It’s good to have people watching over me. Already got some feedback on this morning’s article. Let’s see what we’ve learned.

Stack is flawed

Joe Rainsberger pointed out that it looks like the Stack in my little experiment doesn’t return a Stack from push, it returns an Array, which just happens to support push and pop. This is just one reason why Stack was a silly little project.

There’s this trick when you’re doing TDD and your pair suggests that the program doesn’t work: you write a test to find out. So I wrote this one:

    it "returns a stack" do
      expect(stack.push(311)).to be_a(Stack)

This fails, of course, because Joe is right:


  1) Stack returns a stack
     Failure/Error: expect(stack.push(311)).to be_a(Stack)
       expected [3, 311] to be a kind of Stack
     # ./spec/stack_spec.rb:21:in `block (2 levels) in <top (required)>'

Finished in 0.00283 seconds (files took 0.06627 seconds to load)
3 examples, 1 failure

Hey, wait a minute! What’s going on here?

(Oddly, my home iMac is also not updating Jekyll on save from Sublime. It was the MacBook I was complaining about this morning. This is starting to seem like enemy action. But I digress.)

Anyway, I improve the implementation of this silly class like this:

  def push(value)

And the test passes. Good eye, Joe! Thanks!

Use let, not context

Myron Marston, lead maintainer on RSpec, writes:

Anyhow, I saw your blog post from this morning…thanks for posting that! It’s an interesting read. I did have a bit of feedback on your example specs there. Overall, they are well written. My one suggestion is to be careful with creating objects in your context block that you use in multiple it blocks. Doing it directly in your context block like you’ve done has a few gotchas:

  • If the objects are mutable and any of your examples (the it blocks) mutate them, you can easily create an accidental ordering dependency without realizing it. (RSpec provides a means to run the specs in random order with a repeatable seed to help combat and surface ordering dependencies).
  • You may not be using this feature yet, but it’s common for users to filter the specs and run a single spec and/or a subset of specs in order to focus on one thing. In such situations, creating the objects in your context block will incur the cost of creating them even if the specs that use them aren’t run.
  • Specs for DB-dependent code will often wrap each example in a DB transaction. If you create objects that insert records in the DB (as is common in a rails context), then creating those objects directly in a context block will create them outside the context of a per-example transaction, which could cause problems.

The normal way to define these sorts of objects that are used by multiple examples is to use let, for example:

let(:block) {"xxxtestingxxx", "some category", []) }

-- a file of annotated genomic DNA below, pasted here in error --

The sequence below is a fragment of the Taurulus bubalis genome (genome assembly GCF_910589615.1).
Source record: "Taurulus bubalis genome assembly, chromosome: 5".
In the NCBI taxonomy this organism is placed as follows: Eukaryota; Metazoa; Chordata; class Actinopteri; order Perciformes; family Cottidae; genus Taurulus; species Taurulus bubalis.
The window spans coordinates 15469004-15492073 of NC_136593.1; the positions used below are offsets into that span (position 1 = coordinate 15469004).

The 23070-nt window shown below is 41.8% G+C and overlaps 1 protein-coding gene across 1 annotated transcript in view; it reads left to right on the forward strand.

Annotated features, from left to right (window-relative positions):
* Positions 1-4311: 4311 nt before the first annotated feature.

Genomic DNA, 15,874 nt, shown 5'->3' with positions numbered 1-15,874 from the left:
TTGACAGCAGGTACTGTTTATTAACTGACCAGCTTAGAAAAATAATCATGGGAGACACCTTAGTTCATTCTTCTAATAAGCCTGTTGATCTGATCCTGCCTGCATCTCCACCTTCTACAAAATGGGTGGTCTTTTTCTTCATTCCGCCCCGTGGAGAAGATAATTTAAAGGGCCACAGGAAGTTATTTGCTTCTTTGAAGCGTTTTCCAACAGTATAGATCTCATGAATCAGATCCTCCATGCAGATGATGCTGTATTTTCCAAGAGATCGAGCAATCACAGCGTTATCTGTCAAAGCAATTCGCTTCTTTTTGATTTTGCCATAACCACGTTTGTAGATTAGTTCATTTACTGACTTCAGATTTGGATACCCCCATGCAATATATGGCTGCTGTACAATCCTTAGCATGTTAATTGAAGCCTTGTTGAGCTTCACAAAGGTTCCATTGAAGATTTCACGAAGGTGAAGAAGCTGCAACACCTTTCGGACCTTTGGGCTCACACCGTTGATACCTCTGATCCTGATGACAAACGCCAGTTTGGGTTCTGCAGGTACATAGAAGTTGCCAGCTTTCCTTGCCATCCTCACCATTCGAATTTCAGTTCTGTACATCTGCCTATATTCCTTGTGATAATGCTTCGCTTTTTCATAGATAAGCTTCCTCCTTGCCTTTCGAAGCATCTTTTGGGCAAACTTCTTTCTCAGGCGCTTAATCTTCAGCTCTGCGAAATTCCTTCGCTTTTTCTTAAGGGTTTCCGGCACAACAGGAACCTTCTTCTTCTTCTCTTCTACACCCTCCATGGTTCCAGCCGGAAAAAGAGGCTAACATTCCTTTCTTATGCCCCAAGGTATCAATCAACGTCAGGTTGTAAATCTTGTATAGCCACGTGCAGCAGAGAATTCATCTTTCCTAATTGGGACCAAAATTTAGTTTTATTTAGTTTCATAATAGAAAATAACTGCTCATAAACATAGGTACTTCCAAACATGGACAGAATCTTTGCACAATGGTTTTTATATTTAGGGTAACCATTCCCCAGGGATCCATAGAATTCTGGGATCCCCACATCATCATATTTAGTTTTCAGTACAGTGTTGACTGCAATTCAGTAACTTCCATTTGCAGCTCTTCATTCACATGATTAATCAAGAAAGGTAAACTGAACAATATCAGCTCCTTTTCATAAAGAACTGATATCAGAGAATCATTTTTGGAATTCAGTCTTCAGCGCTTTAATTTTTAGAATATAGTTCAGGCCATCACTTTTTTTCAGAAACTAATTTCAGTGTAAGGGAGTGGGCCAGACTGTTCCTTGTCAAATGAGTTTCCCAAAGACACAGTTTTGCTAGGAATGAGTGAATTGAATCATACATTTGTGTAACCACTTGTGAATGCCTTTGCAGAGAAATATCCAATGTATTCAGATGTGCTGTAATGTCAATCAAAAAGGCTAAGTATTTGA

Then you can access block from any examples in the context. Within a single example, the first call to block will evaulate the block and construct the object, and then memoize and return the value so that later calls to block return the created object, The memoized value is cleared between examples so that mutations to the object in one example do not affect any other examples.

All that said, I think it’s fine to create objects and assign them to local variables in a context block if they are immutable primitives, as they don’t suffer from any of the downsides I listed above. Many RSpec users prefer just to always use let for consistency and to not have to worry about these issues.

OK, I think I understand that: context doesn’t work well with a mutable object. This is, I’m pleased to say, an example of the difficulty I’m having with learnng RSpec. There aren’t many good even moderately sized examples of what to do, especially if you were looking for a few words about why to do them that way. In any case, I need to keep this in mind for when I try again to TDD the regarding block using RSpec, which I do plan to do.

This leaves me unclear on just what context is for. Probably I’ll find out soon enough.

For now, I’ll not go back and fix that old one, since it isn’t fit to the purpose of fixing regarding anyway. We’ll just let it stand as another example of Jeffries writing down what he doesn’t know.

There is a reason why I do that, by the way. First, none of us knows everything, and many of us are reluctant to display our ignorance publicly at work. The result of that is arguments, people hiding their code, and silence where there should have been conversation. I’ve been wrong so often, over more than a half-century, that I don’t mind being wrong one more time. It seems to be the best way to learn something. So I just laugh, learn, and move on.

Second, once someone in the room admits ignorance and survives, it makes it just a bit easier for others to do the same. Soon, it catches on. The more “wrong” shows up in the room, the faster it gets turned into “right” or at least “less wrong”.

Are you wondering why I said “a reason” and then gave two? Well, either it was a two-for-one holiday sale, or I was wrong again.

Thanks for listening, and for your feedback. Keep those cards and letters coming!

P.S. No one has cracked my problem with Jekyll not refreshing yet. It’s not too late to claim your prize!